The main problem here is that you are trying to mix a tool intended for word processing output with a Markdown workflow, which unfortunately cannot work because it depends upon Scrivener being in full control of both the target location’s bookmark and the reference marker pointing to it. When the compiler is creating an RTF file, it can do this right at the point where the heading is inserted, it naturally knows what the bookmark should be called and can use that bookmark ID to generate the page reference code. But when you compile a Markdown file the heading gets turned into something like this in plain-text:
### Name of Subsection ###
It is then up to Pandoc to take that and turn it into the DOCX XML code that makes “Name of Subsection” a properly styled heading—and important to what we want to do, inserts a bookmark so that it can be referred to from elsewhere. That happens after Scrivener is done with its part of the job, so it does not know what these bookmarks are called, and thus can do nothing meaningful with the <$p> link you inserted.
Internal linking is how you would typically handle this kind of thing in Markdown, rather than using Scrivener. For example, elsewhere in the text you would type in this:
[Name of Subsection]
The Markdown engine is in full control of both the bookmark and the pointer you request, so it can link them together and create a useful hyperlink pointing from A to B. For DOCX, Pandoc unfortunately does not yet support internal linking (pg. 87), you’ll find this:
I’m not sure why it hasn’t been added yet—if I had to guess it is because the cross-ref syntax is too simple to express the various ways in which people may want to accomplish this (you want page numbers, some else wants the section title, etc.).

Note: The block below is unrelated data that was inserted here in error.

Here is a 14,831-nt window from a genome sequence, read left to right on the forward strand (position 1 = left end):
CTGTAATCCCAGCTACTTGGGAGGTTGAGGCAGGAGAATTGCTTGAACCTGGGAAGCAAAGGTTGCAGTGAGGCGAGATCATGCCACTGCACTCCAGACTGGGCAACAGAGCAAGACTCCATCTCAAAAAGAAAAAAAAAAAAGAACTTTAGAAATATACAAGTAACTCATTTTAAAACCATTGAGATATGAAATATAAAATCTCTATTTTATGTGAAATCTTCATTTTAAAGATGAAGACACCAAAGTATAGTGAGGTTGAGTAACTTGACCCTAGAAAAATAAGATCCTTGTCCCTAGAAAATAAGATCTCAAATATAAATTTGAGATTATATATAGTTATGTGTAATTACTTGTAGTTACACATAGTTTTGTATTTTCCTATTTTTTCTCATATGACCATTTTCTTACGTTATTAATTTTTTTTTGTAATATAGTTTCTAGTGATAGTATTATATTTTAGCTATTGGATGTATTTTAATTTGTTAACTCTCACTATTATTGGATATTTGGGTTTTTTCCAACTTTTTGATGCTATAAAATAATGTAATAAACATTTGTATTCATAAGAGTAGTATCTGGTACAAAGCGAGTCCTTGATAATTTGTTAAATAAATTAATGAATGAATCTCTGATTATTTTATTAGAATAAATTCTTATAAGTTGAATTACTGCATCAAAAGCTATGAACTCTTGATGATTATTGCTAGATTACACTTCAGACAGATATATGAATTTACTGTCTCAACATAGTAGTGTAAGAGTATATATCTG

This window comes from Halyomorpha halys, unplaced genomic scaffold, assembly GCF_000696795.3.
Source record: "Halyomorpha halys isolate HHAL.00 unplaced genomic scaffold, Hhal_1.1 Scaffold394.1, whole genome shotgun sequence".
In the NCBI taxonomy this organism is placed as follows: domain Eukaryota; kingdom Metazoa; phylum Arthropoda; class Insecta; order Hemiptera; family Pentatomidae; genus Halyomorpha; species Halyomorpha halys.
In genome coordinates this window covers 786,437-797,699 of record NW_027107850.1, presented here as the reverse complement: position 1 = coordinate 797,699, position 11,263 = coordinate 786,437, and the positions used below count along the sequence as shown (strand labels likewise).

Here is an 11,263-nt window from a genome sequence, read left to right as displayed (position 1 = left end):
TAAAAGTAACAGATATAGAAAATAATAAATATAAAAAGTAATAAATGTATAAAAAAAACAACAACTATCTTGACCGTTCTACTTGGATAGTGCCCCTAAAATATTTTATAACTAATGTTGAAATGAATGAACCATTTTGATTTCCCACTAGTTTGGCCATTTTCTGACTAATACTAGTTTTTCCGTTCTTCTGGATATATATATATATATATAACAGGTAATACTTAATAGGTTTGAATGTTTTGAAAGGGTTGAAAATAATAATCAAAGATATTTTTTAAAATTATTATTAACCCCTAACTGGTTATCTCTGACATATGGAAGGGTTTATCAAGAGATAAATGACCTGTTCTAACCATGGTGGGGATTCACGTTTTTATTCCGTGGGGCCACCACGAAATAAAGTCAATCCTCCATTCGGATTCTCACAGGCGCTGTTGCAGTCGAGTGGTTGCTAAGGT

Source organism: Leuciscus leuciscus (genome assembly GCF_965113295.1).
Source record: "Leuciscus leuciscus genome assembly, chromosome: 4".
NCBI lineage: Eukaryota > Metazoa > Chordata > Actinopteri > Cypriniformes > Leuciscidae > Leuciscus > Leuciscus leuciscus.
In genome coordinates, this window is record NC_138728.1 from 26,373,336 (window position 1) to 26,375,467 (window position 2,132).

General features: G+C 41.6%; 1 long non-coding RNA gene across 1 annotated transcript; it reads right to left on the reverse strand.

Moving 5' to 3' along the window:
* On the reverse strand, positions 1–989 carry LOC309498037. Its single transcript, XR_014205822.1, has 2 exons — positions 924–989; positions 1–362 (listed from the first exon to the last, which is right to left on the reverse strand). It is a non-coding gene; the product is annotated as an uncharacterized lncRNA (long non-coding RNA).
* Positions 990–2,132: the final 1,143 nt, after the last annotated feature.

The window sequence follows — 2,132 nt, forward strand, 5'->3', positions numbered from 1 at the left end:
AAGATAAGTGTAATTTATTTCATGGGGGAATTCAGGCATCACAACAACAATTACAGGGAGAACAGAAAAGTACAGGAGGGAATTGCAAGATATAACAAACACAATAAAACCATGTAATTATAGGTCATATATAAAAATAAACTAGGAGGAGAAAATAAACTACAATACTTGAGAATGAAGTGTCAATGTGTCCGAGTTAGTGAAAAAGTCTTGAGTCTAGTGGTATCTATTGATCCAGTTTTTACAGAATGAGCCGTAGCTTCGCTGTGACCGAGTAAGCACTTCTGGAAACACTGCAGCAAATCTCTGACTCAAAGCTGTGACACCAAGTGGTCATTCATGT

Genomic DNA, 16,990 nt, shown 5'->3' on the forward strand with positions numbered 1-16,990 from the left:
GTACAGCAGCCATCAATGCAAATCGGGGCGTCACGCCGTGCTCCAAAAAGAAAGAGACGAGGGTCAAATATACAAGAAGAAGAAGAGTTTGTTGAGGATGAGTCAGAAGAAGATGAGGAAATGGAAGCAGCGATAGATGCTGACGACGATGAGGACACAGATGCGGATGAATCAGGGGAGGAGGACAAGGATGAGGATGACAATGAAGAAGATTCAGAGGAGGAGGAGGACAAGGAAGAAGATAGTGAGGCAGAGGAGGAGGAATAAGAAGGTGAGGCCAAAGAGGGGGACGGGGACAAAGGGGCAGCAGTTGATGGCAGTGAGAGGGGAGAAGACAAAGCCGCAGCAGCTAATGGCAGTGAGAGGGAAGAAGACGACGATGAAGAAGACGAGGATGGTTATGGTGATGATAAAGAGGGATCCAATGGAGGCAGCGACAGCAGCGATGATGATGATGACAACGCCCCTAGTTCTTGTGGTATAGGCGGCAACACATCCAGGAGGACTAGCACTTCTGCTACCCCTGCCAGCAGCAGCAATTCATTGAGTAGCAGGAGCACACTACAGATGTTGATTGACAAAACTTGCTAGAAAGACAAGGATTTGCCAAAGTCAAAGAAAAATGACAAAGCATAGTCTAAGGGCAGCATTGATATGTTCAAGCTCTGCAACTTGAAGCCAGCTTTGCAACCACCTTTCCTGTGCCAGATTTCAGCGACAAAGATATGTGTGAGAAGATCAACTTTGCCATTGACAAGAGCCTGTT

Disclaimer: nontroppo may come along and point out there is a perfectly native solution to this with pandocomatic or something else I’m not familiar with. I’m not a huge Pandoc expert myself. The method I describe below uses Scrivener’s tools to enhance your output, rather than post-production or Pandoc-specific solutions.
If we do know what we want then we can do this ourselves. One way of doing that is through its own Lua scripting mechanism—but a method I like to try and use is Scrivener itself. Refer to the attached project to find a working demo of the technique. In the project’s compile window, double-click on the Format to edit it, and navigate to the Styles pane.[size=80][/size]
The two styles you’ll be interested in are “XREF Title” and “XREF Page”. These have been added to an otherwise stock copy of the “Pandoc Word Document” compile format. In a nutshell they are using Scrivener’s style prefix/suffix system to inject raw DOCX XML into the output using a mechanism Pandoc has for doing so.[size=80][/size]
What you’re probably more interested in is testing how it works. So make note of the two style names, or change their names to something you prefer. You are going to need to create one or both of these styles in your project, so that you can mark text in the editor with it, and have the compiler turn that text into a bookmark. The attached project has a simple sample set up in “scene a” to demonstrate both forms. If you compile this project, you should get fully functional cross-ref fields in your word processor.
As you can see from the editor, the key thing here is that you need to type in what the internal bookmark ID will be in the file. For the most part the result can be reliably guessed at. To return to our earlier example, we would want to type in “name-of-subsection” and then mark it with the XREF Page style. Pandoc is going to insert a bookmark by that name into the DOCX file, and this format will create a page number style cross-ref pointing right at it. Rule of thumb: replace all spaces with hyphens and remove any quotations. Alternatively you can open the .docx in any word processor and peruse the bookmark list to see how Pandoc generated it.[size=80][/size]
Let me know if you have any questions.
[size=80] From here you can save the style to “My Formats” to make it globally available beyond this sample project.[/size]
[size=80] By the way, if you already have a custom Format of your own, you can Copy and Paste style settings between formats—just do so on a new style as Paste doesn’t paste the style, only its settings.[/size]
[size=80] You will run into issues with complex headings. I’ve noticed that at a certain level of complexity, Pandoc gives up on trying to clean the bookmark name to something human-friendly, and creates a randomly generated ID which will I suspect be useless to this technique.[/size]
Moderator Note: This topic has been moved to the MultiMarkdown & LaTeX board.
pandoc-page_references.zip (135 KB)